Results 1 to 5 of 5

Thread: [SOLVED] A D.N.E limit proofs

  1. #1
    Member
    Joined
    Mar 2008
    From
    Acolman, Mexico
    Posts
    118

    [SOLVED] A D.N.E limit proofs

    Hello,

    I need help to write a formal proof to show that the following limits do not exist.

    1. $\displaystyle \lim \limits_{x \rightarrow 0} \frac{1}{x}$. i.e. show that $\displaystyle \lim \limits_{x \rightarrow 0} \frac{1}{x}=L$ is false for $\displaystyle \forall L$.

    2. $\displaystyle \lim \limits_{x \rightarrow 1} \frac{1}{x-1}$ does not exist. i.e. show that $\displaystyle \lim \limits_{x \rightarrow 1} \frac{1}{x-1}$ is false for $\displaystyle \forall L$.

    Thanks in advance
    Follow Math Help Forum on Facebook and Google+

  2. #2
    MHF Contributor

    Joined
    Aug 2006
    Posts
    21,742
    Thanks
    2814
    Awards
    1
    Consider the right-hand limit $\displaystyle \lim _{x \to 1^ + } \frac{1}{{x - 1}}$.
    The points $\displaystyle \left( {\forall n} \right)\left[ {x = 1 + \frac{1}{n}} \right]$ each can be used in that limit. But $\displaystyle \frac{1}{{1 + \frac{1}{n} - 1}} = n$.
    Thus that limit will get greater and greater. So the limit cannot exist.
    Follow Math Help Forum on Facebook and Google+

  3. #3
    o_O
    o_O is offline
    Primero Espada
    o_O's Avatar
    Joined
    Mar 2008
    From
    Canada
    Posts
    1,410
    Thanks
    1
    $\displaystyle \forall \epsilon > 0$, $\displaystyle \exists \delta > 0$ such that whenever $\displaystyle 0 < |x - 0| < \delta$ it necessarily follows that $\displaystyle \left|\frac{1}{x} - L\right| < e$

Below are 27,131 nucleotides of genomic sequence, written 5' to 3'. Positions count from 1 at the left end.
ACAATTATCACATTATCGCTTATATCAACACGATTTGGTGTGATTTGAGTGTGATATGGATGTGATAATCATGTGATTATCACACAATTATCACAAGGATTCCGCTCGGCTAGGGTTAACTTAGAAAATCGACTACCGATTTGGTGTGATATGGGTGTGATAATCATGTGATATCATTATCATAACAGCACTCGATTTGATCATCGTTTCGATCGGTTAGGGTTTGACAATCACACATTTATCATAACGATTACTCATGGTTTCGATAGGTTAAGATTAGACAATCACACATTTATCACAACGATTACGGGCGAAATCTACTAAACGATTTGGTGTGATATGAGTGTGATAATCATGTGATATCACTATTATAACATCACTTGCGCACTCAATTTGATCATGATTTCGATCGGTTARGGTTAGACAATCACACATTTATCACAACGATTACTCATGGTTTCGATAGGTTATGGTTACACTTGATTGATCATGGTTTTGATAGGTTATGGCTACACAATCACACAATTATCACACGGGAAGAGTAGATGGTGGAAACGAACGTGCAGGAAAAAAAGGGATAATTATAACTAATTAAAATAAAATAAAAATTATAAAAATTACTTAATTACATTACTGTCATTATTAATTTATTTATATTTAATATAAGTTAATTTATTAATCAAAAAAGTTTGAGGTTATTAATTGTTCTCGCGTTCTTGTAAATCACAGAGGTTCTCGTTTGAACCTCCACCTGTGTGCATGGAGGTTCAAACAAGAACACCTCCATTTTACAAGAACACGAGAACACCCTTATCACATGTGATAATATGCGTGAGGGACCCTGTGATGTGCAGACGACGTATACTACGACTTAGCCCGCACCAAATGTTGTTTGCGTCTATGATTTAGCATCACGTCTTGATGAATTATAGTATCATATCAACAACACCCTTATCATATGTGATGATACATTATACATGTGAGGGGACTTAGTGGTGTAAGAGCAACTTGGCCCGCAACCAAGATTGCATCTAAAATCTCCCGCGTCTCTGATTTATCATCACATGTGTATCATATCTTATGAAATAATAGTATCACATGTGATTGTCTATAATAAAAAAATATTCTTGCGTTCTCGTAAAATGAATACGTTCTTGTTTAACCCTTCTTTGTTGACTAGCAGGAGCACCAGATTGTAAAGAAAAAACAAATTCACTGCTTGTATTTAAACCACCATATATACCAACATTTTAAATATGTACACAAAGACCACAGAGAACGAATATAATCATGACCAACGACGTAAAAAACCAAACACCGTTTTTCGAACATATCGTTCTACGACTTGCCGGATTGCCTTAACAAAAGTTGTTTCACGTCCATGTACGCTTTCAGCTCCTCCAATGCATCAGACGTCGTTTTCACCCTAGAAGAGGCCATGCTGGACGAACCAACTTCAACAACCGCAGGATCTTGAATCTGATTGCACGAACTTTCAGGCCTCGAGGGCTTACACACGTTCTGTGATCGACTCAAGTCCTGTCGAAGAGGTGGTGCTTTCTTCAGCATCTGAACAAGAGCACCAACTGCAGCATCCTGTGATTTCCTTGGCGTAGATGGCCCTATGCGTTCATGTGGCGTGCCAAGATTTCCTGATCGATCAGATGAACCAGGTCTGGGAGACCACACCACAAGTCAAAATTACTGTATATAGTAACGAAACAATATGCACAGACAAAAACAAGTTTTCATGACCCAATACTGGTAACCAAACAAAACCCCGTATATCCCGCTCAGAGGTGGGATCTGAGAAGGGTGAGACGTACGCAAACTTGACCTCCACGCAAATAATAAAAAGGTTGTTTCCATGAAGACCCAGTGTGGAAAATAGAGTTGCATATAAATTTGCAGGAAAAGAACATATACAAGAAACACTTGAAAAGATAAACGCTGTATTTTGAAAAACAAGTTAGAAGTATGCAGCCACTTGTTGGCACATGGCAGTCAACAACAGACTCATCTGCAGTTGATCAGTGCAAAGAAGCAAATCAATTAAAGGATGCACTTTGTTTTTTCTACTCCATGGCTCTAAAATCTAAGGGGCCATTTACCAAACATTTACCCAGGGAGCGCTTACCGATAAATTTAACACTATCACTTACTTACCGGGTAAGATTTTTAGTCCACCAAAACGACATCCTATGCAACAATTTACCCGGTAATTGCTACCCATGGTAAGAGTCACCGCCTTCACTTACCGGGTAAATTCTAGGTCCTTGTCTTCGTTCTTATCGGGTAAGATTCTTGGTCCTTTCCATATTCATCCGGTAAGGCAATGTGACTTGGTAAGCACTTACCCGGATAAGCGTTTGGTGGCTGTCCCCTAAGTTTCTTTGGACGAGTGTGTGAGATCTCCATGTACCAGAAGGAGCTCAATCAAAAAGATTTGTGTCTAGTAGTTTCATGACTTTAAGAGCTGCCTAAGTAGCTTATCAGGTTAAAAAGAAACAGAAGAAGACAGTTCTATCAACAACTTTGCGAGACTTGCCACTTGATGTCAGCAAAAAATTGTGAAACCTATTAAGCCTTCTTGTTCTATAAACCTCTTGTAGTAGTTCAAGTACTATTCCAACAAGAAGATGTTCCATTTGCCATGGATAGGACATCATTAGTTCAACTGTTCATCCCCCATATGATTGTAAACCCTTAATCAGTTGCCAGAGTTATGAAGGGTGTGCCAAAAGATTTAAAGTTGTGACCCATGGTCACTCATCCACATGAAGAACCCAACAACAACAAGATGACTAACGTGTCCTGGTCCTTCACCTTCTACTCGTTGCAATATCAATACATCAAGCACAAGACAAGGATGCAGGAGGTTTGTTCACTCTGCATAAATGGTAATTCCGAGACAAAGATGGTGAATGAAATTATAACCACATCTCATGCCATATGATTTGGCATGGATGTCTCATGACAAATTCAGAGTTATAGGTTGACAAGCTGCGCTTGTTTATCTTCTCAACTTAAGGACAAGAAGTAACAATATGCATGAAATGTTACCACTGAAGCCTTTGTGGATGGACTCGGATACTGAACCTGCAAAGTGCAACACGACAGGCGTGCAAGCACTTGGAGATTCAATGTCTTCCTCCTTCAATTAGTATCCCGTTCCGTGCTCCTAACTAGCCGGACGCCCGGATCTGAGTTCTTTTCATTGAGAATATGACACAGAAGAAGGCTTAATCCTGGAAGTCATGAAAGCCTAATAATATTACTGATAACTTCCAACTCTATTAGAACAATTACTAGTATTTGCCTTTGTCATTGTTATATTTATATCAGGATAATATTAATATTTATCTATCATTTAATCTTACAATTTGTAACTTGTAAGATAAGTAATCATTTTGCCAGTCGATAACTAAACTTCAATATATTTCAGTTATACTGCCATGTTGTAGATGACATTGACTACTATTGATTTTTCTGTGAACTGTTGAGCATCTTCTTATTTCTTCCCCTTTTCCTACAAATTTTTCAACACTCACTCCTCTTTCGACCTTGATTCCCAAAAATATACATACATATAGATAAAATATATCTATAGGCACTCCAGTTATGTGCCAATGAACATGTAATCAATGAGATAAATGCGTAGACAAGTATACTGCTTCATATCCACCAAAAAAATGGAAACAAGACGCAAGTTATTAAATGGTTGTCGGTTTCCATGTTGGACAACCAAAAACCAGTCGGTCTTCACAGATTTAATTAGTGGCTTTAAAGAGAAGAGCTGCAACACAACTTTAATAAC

$\displaystyle \left|\frac{1}{x} - L\right| < \epsilon$
    $\displaystyle L - \epsilon < \frac{1}{x} < L + \epsilon$
    $\displaystyle \frac{1}{L+\epsilon} < x < \frac{1}{L-\epsilon}$

    Let $\displaystyle \delta = \frac{1}{L - \epsilon}$

    So, we must find an $\displaystyle \epsilon$ such that the above will not be satisfied for any $\displaystyle \delta > 0$. Let $\displaystyle \epsilon = |L| + 1> 0$.

    Looking at L > 0
    $\displaystyle \delta = \frac{1}{L - (|L| + 1)} = \frac{1}{L - (L + 1)} = \frac{1}{-1} = -1 < 0$. Not possible.

    Or looking at L < 0
    $\displaystyle \delta = \frac{1}{L - (|L| + 1)} = \frac{1}{L - (-L + 1)} = \frac{1}{2L - 1} < 0$
    Follow Math Help Forum on Facebook and Google+

  4. #4
    Eater of Worlds
    galactus's Avatar
    Joined
    Jul 2006
    From
    Chaneysville, PA
    Posts
    3,002
    Thanks
    1
    Let's do #2:

    Let's assume there is a number L such that

    $\displaystyle \lim_{x\rightarrow{1}}\frac{1}{x-1}=L$.

    Then there exists a number $\displaystyle \delta>0$ such that

    $\displaystyle |\frac{1}{x-1}-L|<1$ whenever $\displaystyle 0<|x-1|<{\delta}$

    In particular, $\displaystyle x=1+\frac{\delta}{\delta+1}$ and

    $\displaystyle x=1-\frac{\delta}{\delta+1}$ are two values of x.

    Therefore, $\displaystyle |\frac{\delta+1}{\delta}-L|<1$ and

    $\displaystyle |-\frac{\delta+1}{\delta}-L|<1$ or

    $\displaystyle \frac{1}{\delta}<L<\frac{1}{\delta}+2$ and

    $\displaystyle -2-\frac{1}{\delta}<L<\frac{-1}{\delta}$,

    which is impossible. Therefore, the limit does not exist.
    Follow Math Help Forum on Facebook and Google+

  5. #5
    Member
    Joined
    Mar 2008
    From
    Acolman, Mexico
    Posts
    118
    Thank you very much for helping me out
    Follow Math Help Forum on Facebook and Google+

Similar Math Help Forum Discussions

  1. Limit proofs
    Posted in the Differential Geometry Forum
    Replies: 3
    Last Post: Feb 24th 2010, 03:26 PM
  2. limit identity proofs
    Posted in the Calculus Forum
    Replies: 1
    Last Post: Dec 9th 2008, 12:06 PM
  3. Limit Proofs (Sup and Inf)
    Posted in the Calculus Forum
    Replies: 2
    Last Post: Sep 19th 2008, 12:58 PM
  4. [SOLVED] two (tough?) limit proofs
    Posted in the Calculus Forum
    Replies: 1
    Last Post: Mar 13th 2008, 01:11 PM
  5. Real analysis - limit proofs
    Posted in the Calculus Forum
    Replies: 1
    Last Post: Jan 20th 2008, 06:29 PM

Search Tags


/mathhelpforum @mathhelpforum